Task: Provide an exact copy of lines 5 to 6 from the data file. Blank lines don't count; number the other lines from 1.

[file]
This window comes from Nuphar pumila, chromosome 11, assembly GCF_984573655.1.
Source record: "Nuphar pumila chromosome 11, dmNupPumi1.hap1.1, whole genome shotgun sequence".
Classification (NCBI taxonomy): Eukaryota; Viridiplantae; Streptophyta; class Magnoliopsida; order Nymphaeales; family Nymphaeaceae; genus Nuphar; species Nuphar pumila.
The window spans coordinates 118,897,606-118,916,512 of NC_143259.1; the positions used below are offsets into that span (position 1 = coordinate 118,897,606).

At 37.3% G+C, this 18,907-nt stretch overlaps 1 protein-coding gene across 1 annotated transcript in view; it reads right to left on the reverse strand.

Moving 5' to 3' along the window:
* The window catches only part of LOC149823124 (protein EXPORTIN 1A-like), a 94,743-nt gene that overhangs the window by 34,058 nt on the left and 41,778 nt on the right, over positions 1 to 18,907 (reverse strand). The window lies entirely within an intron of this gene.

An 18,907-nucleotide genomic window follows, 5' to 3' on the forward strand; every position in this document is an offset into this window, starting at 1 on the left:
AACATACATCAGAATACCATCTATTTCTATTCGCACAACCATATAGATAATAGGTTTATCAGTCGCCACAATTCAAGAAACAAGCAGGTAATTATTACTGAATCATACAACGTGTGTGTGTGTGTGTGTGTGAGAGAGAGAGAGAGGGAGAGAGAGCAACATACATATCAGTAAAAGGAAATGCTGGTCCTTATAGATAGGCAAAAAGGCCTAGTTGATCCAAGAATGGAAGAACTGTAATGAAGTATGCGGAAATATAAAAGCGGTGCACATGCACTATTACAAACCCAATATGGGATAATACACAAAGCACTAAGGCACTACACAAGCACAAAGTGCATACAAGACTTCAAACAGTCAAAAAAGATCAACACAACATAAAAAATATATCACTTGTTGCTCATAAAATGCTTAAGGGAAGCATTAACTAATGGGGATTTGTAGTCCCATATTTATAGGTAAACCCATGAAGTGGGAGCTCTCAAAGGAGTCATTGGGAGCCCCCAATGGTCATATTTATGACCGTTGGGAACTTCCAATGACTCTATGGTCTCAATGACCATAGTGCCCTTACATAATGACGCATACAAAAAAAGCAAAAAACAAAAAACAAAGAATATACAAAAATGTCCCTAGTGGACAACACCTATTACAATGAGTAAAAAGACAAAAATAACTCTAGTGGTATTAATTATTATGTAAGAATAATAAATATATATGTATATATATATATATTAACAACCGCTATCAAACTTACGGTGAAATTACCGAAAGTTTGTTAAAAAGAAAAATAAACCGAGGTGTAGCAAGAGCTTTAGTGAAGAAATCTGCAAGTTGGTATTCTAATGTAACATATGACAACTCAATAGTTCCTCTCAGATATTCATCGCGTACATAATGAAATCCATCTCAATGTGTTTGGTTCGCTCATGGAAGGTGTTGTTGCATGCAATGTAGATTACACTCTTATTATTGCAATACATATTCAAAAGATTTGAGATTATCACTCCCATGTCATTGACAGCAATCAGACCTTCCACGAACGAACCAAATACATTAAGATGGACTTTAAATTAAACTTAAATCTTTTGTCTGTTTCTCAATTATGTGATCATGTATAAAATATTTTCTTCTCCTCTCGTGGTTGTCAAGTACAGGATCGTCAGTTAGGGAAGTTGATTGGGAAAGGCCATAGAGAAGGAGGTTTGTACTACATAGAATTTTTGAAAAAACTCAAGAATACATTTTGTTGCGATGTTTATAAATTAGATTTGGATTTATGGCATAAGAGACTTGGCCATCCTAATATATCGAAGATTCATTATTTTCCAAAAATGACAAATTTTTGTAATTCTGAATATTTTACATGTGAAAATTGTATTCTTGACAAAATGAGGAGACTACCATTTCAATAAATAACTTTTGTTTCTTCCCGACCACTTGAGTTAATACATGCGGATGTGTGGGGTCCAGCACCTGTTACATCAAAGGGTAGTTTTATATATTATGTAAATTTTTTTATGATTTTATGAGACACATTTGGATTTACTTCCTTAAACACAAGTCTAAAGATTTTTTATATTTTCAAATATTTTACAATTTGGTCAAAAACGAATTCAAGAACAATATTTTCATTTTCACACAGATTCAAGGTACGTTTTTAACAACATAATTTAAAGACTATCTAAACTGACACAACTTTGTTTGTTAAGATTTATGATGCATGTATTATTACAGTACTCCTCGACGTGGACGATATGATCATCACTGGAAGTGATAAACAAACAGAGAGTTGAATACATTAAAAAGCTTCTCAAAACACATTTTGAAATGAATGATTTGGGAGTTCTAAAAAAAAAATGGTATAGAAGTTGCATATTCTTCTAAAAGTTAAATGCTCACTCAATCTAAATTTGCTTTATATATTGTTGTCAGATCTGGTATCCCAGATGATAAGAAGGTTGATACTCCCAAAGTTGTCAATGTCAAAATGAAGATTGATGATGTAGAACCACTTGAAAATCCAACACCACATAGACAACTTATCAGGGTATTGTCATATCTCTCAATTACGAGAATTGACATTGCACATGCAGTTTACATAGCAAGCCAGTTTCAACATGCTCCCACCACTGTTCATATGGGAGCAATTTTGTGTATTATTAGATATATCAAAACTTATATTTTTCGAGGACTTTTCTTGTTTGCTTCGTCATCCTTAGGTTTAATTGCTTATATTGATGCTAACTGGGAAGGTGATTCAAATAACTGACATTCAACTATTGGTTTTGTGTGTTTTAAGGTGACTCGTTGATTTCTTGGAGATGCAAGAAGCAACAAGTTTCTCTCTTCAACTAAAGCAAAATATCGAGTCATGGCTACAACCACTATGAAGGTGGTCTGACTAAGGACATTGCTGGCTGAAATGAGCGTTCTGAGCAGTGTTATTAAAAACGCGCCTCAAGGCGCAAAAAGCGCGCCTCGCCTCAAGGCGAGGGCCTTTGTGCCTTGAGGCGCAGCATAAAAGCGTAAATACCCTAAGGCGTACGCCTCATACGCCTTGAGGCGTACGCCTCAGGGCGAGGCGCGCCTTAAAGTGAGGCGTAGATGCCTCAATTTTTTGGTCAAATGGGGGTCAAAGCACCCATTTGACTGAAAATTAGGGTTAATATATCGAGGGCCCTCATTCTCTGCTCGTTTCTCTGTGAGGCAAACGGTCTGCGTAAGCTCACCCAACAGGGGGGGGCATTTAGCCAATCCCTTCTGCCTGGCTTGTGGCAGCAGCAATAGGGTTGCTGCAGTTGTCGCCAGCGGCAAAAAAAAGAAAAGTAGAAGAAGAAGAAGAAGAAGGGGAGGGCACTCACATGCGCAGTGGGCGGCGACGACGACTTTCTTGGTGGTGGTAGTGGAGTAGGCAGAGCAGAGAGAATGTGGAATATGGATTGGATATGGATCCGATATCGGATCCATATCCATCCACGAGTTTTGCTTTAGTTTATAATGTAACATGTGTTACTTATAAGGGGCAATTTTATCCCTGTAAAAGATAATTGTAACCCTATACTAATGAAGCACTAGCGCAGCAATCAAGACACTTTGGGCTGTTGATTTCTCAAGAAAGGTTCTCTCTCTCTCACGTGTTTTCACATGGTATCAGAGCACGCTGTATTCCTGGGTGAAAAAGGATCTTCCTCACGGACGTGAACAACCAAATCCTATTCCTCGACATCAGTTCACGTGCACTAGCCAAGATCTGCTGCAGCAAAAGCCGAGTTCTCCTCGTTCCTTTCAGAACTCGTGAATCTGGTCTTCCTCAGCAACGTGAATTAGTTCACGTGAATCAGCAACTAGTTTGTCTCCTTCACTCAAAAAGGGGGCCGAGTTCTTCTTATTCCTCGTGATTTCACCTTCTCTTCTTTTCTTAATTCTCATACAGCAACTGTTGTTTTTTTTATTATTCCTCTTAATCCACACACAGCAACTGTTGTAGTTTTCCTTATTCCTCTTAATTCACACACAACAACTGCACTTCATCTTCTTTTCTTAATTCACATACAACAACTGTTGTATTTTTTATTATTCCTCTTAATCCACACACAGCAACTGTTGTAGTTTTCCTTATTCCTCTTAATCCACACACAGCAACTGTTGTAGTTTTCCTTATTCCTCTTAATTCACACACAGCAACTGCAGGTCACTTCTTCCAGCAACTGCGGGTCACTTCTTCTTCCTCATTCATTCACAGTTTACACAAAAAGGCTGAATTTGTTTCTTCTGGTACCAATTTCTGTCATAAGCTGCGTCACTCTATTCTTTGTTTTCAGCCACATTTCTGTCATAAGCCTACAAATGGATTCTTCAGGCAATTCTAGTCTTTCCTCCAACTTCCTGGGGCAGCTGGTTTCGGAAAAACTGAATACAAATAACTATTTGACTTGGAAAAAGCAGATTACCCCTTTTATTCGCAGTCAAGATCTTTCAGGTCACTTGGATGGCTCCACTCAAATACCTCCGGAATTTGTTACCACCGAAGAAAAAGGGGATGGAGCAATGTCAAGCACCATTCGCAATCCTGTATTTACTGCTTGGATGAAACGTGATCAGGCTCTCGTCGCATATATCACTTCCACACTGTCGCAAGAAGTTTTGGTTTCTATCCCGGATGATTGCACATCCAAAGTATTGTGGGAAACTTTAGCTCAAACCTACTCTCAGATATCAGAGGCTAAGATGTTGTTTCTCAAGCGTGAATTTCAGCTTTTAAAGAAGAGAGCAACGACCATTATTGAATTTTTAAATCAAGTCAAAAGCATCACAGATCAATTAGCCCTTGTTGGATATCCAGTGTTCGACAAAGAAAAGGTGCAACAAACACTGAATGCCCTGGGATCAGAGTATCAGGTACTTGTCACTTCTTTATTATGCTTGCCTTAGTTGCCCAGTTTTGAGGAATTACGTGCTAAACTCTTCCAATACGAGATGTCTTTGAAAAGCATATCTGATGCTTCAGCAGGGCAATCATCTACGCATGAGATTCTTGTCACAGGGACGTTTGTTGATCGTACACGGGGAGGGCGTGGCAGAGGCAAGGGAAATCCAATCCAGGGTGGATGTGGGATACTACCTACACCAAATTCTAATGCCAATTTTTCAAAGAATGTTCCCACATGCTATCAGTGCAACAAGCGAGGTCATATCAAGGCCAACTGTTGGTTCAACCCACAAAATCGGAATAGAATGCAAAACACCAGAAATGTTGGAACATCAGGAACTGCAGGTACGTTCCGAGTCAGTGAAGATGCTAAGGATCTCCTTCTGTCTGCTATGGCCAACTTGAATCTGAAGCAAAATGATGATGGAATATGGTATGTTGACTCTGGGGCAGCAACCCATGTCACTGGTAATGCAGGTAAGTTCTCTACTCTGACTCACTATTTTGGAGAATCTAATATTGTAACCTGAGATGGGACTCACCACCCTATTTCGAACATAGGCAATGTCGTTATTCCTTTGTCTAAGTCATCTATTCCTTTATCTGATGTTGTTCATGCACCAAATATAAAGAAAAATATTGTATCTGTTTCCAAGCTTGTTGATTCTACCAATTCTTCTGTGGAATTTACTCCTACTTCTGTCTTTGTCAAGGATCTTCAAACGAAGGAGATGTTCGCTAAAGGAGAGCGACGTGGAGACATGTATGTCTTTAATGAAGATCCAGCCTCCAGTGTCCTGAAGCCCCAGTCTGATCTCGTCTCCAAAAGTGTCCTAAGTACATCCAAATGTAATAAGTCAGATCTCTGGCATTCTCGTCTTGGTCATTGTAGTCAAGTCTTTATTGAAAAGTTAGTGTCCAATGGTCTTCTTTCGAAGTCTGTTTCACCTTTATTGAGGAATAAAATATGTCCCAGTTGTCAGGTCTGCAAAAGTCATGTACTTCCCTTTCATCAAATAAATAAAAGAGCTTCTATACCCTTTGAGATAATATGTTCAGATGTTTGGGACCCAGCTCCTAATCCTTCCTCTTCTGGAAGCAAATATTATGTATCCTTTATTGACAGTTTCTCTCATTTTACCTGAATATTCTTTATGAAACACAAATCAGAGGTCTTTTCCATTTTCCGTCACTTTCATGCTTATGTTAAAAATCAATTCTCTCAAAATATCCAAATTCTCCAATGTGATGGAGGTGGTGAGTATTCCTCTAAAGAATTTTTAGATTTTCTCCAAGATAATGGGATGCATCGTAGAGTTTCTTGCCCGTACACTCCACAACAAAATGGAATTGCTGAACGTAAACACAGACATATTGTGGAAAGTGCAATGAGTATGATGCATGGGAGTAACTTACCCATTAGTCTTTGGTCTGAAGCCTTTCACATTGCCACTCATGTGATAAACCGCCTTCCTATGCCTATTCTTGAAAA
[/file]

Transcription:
At 37.3% G+C, this 18,907-nt stretch overlaps 1 protein-coding gene across 1 annotated transcript in view; it reads right to left on the reverse strand.

Moving 5' to 3' along the window: